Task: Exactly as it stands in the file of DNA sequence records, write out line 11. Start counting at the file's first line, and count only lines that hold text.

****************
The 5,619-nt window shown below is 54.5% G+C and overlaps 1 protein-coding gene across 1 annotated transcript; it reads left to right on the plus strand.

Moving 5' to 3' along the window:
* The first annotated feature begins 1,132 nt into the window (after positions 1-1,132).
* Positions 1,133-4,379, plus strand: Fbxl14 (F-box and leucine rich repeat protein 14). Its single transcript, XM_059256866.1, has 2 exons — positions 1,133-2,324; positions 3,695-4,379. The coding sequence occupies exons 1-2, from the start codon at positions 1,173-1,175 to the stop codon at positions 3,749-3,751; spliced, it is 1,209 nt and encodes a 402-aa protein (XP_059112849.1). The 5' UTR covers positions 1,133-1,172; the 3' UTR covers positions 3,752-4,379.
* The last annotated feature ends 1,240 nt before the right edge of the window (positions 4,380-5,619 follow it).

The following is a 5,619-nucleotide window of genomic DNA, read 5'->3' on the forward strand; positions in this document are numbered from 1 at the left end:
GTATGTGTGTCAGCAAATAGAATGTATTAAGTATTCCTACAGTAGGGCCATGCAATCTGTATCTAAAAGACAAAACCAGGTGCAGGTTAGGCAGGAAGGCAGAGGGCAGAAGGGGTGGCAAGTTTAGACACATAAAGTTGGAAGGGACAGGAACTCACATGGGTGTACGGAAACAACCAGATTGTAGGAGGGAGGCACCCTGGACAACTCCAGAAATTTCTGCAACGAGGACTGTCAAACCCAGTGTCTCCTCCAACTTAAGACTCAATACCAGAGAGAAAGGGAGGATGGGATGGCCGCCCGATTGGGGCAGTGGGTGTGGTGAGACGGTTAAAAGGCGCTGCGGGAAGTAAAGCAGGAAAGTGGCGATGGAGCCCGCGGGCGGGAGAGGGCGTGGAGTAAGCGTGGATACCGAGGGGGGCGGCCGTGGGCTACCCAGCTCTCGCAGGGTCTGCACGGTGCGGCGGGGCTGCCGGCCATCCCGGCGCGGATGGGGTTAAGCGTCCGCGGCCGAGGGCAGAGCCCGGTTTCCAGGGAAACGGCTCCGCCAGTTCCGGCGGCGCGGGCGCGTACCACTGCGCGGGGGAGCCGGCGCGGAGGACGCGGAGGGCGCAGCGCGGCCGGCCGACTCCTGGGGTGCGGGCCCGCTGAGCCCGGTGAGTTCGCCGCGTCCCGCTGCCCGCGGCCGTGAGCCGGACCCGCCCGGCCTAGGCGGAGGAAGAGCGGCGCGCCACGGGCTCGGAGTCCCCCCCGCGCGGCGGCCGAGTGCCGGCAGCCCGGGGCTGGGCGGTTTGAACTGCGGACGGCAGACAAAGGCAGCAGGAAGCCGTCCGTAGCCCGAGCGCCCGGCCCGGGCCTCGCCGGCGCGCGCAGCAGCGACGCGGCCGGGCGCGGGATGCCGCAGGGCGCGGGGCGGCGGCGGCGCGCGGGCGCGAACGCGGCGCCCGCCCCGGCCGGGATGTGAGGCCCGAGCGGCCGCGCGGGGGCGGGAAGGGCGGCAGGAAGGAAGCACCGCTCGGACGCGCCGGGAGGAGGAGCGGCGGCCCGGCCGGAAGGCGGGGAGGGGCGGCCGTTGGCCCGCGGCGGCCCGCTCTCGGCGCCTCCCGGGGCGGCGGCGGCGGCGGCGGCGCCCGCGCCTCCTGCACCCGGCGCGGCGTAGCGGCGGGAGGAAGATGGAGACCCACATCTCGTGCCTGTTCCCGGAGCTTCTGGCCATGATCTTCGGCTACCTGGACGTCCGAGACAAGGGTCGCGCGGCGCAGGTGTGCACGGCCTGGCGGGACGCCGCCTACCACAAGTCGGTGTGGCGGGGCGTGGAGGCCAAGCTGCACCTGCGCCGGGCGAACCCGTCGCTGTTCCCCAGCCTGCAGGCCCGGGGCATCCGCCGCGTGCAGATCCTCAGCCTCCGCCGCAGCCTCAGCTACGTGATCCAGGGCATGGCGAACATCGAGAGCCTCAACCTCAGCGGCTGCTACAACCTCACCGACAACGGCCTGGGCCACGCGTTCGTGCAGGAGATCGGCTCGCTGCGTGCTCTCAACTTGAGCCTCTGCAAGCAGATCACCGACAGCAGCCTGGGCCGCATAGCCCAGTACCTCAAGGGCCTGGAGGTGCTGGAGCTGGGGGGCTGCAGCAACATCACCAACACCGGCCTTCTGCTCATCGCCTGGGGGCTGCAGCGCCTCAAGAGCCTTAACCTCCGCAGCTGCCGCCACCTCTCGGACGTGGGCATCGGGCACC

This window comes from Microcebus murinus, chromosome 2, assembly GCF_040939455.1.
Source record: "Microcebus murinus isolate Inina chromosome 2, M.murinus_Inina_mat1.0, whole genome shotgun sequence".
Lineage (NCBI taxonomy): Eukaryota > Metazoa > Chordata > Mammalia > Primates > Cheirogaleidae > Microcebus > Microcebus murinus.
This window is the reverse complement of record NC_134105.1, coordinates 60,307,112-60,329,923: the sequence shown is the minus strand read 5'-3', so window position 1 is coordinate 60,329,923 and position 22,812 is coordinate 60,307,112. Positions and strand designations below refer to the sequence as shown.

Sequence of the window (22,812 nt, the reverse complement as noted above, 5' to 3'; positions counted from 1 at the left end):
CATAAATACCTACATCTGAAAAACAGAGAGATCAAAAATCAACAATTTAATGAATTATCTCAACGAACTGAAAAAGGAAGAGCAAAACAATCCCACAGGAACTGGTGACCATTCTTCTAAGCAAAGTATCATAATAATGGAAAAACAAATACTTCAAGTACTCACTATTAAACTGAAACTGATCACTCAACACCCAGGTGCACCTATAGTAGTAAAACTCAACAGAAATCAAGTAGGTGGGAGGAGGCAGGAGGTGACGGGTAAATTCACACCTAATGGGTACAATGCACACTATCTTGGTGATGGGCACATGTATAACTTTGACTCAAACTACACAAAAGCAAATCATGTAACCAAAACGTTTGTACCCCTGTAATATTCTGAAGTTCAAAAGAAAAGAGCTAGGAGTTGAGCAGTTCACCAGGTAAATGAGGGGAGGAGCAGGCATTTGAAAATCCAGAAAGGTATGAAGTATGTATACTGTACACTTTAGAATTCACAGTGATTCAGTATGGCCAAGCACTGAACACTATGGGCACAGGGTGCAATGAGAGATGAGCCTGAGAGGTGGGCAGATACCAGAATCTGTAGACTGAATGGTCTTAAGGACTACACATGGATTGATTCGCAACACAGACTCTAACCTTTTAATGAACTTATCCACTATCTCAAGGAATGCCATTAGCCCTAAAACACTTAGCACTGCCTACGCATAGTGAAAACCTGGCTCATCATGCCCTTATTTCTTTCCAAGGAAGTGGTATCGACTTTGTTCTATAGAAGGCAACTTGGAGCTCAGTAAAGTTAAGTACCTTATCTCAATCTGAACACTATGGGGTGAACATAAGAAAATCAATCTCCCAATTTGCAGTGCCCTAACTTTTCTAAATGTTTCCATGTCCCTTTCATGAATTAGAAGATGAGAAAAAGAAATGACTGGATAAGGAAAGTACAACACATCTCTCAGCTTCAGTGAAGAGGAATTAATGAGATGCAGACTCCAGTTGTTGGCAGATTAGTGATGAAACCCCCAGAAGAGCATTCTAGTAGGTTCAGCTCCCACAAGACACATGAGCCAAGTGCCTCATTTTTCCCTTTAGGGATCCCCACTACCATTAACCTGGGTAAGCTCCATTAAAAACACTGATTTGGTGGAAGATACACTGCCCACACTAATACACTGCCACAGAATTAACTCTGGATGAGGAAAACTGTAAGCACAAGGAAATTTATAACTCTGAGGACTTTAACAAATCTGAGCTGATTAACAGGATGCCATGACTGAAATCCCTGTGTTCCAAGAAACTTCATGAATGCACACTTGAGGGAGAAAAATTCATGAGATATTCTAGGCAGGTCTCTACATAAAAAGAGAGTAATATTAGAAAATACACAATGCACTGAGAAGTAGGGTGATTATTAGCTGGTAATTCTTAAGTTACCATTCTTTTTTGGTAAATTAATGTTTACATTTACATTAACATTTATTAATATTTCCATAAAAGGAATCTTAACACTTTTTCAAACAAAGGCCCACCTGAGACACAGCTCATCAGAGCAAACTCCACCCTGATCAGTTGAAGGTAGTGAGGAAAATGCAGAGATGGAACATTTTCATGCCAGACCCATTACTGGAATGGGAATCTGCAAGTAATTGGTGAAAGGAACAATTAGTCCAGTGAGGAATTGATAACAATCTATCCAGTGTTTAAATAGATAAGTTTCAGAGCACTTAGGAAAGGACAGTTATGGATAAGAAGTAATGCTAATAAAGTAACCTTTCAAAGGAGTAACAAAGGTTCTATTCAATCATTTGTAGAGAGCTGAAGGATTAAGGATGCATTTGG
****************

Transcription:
This window is the reverse complement of record NC_134105.1, coordinates 60,307,112-60,329,923: the sequence shown is the minus strand read 5'-3', so window position 1 is coordinate 60,329,923 and position 22,812 is coordinate 60,307,112. Positions and strand designations below refer to the sequence as shown.